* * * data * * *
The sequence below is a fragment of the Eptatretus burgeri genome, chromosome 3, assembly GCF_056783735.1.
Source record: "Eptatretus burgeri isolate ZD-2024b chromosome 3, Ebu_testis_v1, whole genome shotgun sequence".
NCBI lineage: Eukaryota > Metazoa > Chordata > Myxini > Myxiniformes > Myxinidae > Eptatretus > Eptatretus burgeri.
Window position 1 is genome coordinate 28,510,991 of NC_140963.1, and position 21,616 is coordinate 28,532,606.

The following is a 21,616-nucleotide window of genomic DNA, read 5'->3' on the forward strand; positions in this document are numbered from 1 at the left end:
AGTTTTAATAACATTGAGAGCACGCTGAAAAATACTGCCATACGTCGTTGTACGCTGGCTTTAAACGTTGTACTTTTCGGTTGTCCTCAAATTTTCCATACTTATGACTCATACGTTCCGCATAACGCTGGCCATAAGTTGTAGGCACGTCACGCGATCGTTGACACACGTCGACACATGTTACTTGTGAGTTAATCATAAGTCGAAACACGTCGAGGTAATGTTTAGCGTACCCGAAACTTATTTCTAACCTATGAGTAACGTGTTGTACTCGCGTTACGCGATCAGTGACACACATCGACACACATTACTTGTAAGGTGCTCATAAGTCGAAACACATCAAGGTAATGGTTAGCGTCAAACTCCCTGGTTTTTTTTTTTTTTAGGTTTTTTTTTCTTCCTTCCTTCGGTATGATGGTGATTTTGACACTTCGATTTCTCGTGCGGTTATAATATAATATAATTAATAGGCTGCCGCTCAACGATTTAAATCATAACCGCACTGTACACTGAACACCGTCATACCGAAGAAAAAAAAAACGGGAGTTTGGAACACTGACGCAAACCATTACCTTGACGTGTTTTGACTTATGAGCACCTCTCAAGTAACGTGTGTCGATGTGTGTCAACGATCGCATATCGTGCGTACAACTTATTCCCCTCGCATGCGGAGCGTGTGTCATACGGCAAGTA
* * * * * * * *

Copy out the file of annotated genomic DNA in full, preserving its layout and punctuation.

The sequence below is a fragment of the Eptatretus burgeri genome, chromosome 3, assembly GCF_056783735.1.
Source record: "Eptatretus burgeri isolate ZD-2024b chromosome 3, Ebu_testis_v1, whole genome shotgun sequence".
NCBI lineage: Eukaryota > Metazoa > Chordata > Myxini > Myxiniformes > Myxinidae > Eptatretus > Eptatretus burgeri.
Window position 1 is genome coordinate 28,510,991 of NC_140963.1, and position 21,616 is coordinate 28,532,606.

The following is a 21,616-nucleotide window of genomic DNA, read 5'->3' on the forward strand; positions in this document are numbered from 1 at the left end:
AGTTTTAATAACATTGAGAGCACGCTGAAAAATACTGCCATACGTCGTTGTACGCTGGCTTTAAACGTTGTACTTTTCGGTTGTCCTCAAATTTTCCATACTTATGACTCATACGTTCCGCATAACGCTGGCCATAAGTTGTAGGCACGTCACGCGATCGTTGACACACGTCGACACATGTTACTTGTGAGTTAATCATAAGTCGAAACACGTCGAGGTAATGTTTAGCGTACCCGAAACTTATTTCTAACCTATGAGTAACGTGTTGTACTCGCGTTACGCGATCAGTGACACACATCGACACACATTACTTGTAAGGTGCTCATAAGTCGAAACACATCAAGGTAATGGTTAGCGTCAAACTCCCTGGTTTTTTTTTTTTTTAGGTTTTTTTTTCTTCCTTCCTTCGGTATGATGGTGATTTTGACACTTCGATTTCTCGTGCGGTTATAATATAATATAATTAATAGGCTGCCGCTCAACGATTTAAATCATAACCGCACTGTACACTGAACACCGTCATACCGAAGAAAAAAAAAACGGGAGTTTGGAACACTGACGCAAACCATTACCTTGACGTGTTTTGACTTATGAGCACCTCTCAAGTAACGTGTGTCGATGTGTGTCAACGATCGCATATCGTGCGTACAACTTATTCCCCTCGCATGCGGAGCGTGTGTCATACGGCAAGTA